It’s 8pm on a Friday. You have to submit a set of documents to an important client by midnight - on a project you are managing - and one of your team members has done a shoddy job. Great, you think, now I have to do it. Oh well.
Before you decide to skip dinner and the next episode of The Good Wife, stop. It’s tempting to fill in their gaps in order to meet the deadline, but don’t do it. It’s Not Your Job.
I’m not advocating the abdication of responsibility. What I’m saying is that as a manager, your responsibility is getting your team members to do their work. It is a common philosophy that since the manager is responsible for delivery that they have to get the delivery done when all else fails. And maybe this is sometimes true - but it’s the wrong way to work.
A manager’s job - your job - is to ensure that the work gets done. This means
- Splitting up tasks across team members according to their skills and experience
- Tracking their progress and the quality of their output
- Making necessary corrections far in advance of the deadline - through reassignments, training, or outright removal of non-performing team members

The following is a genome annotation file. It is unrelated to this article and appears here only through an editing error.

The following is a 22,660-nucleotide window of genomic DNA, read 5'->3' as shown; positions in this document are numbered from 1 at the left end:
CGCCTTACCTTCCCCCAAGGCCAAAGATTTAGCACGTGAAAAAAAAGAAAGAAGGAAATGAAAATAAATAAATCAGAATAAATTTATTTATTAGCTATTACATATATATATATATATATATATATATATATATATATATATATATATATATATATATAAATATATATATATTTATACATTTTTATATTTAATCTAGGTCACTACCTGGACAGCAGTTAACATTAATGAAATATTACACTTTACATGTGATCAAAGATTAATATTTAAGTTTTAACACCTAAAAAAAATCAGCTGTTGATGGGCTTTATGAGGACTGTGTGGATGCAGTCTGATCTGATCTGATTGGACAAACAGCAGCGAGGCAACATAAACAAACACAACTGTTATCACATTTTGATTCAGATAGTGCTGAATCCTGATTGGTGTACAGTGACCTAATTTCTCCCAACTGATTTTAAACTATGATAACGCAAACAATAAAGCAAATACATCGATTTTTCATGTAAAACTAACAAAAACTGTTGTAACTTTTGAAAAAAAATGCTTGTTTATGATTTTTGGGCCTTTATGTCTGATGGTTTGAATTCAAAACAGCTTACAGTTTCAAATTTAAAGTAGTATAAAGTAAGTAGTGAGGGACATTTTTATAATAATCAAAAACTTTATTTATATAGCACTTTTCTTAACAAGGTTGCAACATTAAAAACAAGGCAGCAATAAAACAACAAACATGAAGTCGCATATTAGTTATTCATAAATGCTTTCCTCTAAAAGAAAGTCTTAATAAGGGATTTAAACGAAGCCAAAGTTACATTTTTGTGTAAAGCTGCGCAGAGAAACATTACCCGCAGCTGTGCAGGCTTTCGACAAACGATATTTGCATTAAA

I’ve seen organizations where the managerial culture is to get the work done no matter what, where the manager is the worker of last resort. Managers took pride in being the stalwarts who ensured that projects got delivered. The people on whom the organization could depend. And that’s what they were - every single time.
An organization with this culture will not scale. And managers who spend their time doing their team members’ work will never learn how to break out of that loop and manage their team into better performance.
This culture isn’t good for your employees either. The lazy ones will learn that they can get away with non-performance, and the ambitious ones will wonder why they are failing and become demotivated.
It’s 8pm on a Friday. Don’t finish the deliverables. Instead, prepare your report of why the deadline was missed and what steps you will take to ensure that it doesn’t happen again. Identify the mistakes which were made, for example
- “We provided a time-and-effort estimate before understanding the spec”
- “One of our team members transferred in from another team and had to be trained”
- “We acted on the feedback from the Quality Team but failed to recognize that all quality issues were with this new member”
- “We failed to reallocate this person’s work to the other team members”
Because what your customers really want, and what your bosses want - whether they know it or not - is predictability. It’s okay if one project is delayed as long as you can give a reasonable data-backed guarantee that your future projects will always be delivered on time.